Special Issue "Environment in Sustainable Development"
A special issue of Sustainability (ISSN 2071-1050).
Deadline for manuscript submissions: closed (30 March 2014)
Prof. Dr. Stephen Morse
Chair in Systems Analysis for Sustainability Centre for Environmental Strategy, University of Surrey, Guildford Surrey GU2 7XH, UK
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Interests: environment; sustainable development; environmental assessment; environmental impact; environmental indicators and indices; decoupling; economic growth; livelihood; ecosystem goods and services
Dr. Ioannis N. Vogiatzakis
School of Pure and Applied Sciences, Open University of Cyprus (OUC), P.O. Box 12794, 2252 Latsia, Nicosia, Cyprus
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Interests: ecology and biogeography of Mediterranean islands and mountains; the links between geomorphology and vegetation distribution patterns; predictive vegetation and habitat mapping; landscape based approach to nature conservation delivery; effectiveness of protected areas for biodiversity conservation; effects of landscape structure and habitat quality on biodiversity; spatial scale effects on ecosystem services and sustainability assessment
The environment has long been acknowledged as an important pillar within sustainable development, alongside social and economic concerns. However since the economic crisis the emphasis from politicians has tended to shift towards the promotion of economic growth and environmental conservation has been perceived by some as an impediment to 'development'. Compared to decisions designed to promote economic growth that provide a clear and positive vision of the benefits for at least some in society, albeit neglecting the unfavorable effects, arguments that seek to convince society about the benefits of healthy ecosystems (in monetary or non-monetary terms) have arguably been far less successful. Researchers have long stressed the importance of a decoupling of economic growth from any negative environmental impacts that may result from that growth so that the latter can continue with no detriment to the former. Richard Price, the Chief Economist and Director of Corporate Performance in the Department for Environment and Rural Affairs (DEFRA) in the UK, a country that has accumulated one of the largest net debts in the developed world (over 90% of GDP), has stressed that "economic and environmental performance must go hand in hand" and indeed that the environment underpins economic activity and wellbeing (Everett et al, 2010). Thus the two must be positively coupled as a healthy environment supports livelihood and wellbeing. The ecosystem goods and services approach has also sought to highlight the importance of the environment in terms of helping to support human livelihood and wellbeing. This special edition in the journal 'Sustainability' will focus on the environment within sustainable development and in particular the progress that has, or has not, been made with decoupling economic growth from any detrimental impact on the environment and how the environment supports livelihood and wellbeing, including economic growth. Following from the above, this issue invites contributions which may focus on analyses of the technical, policy and managerial interventions designed to facilitate this decoupling as well as ways in which environmental impact can be measured.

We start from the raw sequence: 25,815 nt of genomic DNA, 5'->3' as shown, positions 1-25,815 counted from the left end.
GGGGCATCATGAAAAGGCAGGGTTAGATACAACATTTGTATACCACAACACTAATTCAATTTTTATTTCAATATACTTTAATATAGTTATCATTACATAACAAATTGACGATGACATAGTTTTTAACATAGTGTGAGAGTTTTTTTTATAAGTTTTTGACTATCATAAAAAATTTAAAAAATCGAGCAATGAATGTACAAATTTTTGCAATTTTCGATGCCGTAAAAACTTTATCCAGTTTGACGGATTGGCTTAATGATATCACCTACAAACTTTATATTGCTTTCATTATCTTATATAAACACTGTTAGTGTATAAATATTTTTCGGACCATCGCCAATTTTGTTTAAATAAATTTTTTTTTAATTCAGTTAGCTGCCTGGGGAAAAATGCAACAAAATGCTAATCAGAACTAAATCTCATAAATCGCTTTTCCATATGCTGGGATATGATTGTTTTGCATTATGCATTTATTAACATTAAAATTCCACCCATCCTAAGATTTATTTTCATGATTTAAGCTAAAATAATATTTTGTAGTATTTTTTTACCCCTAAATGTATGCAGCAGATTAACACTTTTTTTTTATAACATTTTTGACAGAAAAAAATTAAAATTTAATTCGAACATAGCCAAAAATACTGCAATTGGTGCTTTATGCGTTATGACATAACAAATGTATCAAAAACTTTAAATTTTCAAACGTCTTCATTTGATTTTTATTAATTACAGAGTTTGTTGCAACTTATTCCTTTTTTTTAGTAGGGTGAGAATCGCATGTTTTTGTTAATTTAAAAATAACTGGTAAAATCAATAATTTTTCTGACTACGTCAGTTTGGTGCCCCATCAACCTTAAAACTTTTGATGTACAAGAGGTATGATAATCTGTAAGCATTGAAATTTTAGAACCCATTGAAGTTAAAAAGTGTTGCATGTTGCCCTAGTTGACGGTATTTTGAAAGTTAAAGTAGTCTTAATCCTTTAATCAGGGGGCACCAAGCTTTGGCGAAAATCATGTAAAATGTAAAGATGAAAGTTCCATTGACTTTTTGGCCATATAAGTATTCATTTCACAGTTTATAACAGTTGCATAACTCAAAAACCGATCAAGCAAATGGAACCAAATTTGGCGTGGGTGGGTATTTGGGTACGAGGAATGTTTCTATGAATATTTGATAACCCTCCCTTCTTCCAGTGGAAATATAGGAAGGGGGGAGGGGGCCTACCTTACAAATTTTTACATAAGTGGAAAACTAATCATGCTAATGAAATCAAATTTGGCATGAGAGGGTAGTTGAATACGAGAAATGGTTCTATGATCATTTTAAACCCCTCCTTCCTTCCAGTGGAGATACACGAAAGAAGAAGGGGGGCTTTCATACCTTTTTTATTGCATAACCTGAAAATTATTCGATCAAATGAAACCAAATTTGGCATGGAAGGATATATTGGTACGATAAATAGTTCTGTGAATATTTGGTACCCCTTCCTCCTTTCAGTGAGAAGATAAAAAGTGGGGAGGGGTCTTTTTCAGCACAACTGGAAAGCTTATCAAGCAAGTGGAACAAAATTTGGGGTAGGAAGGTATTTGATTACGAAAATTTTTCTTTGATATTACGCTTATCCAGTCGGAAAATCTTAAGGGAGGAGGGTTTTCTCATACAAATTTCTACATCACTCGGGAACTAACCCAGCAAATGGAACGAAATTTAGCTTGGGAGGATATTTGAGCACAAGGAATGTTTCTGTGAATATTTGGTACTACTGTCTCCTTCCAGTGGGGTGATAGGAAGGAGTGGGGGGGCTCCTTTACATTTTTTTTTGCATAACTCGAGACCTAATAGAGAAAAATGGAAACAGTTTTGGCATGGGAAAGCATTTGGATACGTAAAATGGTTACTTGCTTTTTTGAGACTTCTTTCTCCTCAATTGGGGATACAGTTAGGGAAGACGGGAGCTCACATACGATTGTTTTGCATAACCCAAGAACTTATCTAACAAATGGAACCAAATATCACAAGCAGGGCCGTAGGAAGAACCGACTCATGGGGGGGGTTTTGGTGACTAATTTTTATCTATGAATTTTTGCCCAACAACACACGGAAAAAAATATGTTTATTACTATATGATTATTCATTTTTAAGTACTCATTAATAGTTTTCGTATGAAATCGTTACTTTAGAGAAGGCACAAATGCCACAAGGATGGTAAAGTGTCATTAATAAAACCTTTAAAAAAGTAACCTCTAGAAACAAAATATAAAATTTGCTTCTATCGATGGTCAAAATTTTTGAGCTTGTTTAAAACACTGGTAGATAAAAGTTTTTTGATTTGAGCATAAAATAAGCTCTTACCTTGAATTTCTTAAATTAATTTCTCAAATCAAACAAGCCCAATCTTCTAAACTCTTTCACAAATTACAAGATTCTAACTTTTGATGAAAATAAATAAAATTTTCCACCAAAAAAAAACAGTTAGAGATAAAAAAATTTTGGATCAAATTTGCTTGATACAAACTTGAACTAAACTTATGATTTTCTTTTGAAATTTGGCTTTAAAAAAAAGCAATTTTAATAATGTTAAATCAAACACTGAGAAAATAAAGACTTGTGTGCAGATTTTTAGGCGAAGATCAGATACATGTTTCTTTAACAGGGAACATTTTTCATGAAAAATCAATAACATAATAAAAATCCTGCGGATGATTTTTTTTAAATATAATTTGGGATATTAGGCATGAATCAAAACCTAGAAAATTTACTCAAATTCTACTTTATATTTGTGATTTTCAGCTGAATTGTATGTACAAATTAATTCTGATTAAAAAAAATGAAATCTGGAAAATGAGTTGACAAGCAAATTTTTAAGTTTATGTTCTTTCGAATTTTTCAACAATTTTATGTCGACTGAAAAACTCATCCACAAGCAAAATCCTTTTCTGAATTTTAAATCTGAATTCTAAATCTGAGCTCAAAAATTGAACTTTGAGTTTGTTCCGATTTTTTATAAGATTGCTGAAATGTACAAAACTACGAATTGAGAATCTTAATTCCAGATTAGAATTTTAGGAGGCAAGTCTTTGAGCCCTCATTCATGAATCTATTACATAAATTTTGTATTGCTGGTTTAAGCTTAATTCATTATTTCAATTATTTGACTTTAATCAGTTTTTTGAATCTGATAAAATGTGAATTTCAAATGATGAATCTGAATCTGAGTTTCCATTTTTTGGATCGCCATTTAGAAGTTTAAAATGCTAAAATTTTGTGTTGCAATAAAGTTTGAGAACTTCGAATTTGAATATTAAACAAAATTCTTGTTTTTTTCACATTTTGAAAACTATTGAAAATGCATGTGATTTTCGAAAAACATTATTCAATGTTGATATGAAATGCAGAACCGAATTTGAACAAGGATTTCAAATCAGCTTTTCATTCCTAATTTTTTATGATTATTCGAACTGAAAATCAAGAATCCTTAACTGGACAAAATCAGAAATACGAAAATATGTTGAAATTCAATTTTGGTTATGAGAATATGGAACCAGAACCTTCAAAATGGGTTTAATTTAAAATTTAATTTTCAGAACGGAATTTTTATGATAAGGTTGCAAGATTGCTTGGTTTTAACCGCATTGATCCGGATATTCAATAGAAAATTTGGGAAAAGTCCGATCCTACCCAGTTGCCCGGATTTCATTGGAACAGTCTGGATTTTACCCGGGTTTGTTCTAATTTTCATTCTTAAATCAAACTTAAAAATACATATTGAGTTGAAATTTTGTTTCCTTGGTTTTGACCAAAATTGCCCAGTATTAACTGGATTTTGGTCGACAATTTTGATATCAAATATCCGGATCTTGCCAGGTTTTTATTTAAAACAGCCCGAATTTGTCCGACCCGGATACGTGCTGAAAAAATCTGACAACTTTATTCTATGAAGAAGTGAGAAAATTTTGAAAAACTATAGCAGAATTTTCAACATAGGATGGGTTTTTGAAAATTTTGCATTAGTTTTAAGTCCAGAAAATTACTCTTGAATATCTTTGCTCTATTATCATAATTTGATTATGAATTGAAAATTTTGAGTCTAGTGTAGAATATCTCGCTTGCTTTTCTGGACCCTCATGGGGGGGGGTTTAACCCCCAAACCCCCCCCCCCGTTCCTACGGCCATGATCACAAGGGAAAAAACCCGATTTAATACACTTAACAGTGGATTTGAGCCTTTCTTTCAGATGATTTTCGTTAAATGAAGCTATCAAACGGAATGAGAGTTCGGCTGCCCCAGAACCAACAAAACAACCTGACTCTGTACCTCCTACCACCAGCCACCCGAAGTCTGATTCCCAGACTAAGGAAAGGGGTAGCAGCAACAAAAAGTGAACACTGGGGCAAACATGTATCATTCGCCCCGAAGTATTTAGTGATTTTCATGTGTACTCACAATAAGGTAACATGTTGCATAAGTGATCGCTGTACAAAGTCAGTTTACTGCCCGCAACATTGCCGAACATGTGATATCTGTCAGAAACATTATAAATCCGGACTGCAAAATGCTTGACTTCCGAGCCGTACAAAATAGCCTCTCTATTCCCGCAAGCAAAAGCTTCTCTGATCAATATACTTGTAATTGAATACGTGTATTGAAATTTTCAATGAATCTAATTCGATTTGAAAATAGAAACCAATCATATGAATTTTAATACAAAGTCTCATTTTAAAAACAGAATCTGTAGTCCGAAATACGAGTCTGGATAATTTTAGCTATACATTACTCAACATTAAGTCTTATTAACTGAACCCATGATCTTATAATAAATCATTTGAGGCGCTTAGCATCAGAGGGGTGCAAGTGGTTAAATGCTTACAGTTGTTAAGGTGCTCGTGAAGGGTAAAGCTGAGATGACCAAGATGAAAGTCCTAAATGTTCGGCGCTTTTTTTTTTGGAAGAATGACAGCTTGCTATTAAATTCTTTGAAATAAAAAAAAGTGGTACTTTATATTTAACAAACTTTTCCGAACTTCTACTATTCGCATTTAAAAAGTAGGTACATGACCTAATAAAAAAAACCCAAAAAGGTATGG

Reference: Everett T, Ishwaran M, Ansaloni GP and Rubin A (2010). Economic Growth and the Environment. Defra Evidence and Analysis Series Paper 2.
Professor Stephen Morse
Dr. Ioannis Vogiatzakis
Manuscript Submission Information
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• sustainable development
• environmental assessment
• environmental impact
• environmental indicators and indices
• economic growth
• ecosystem goods and services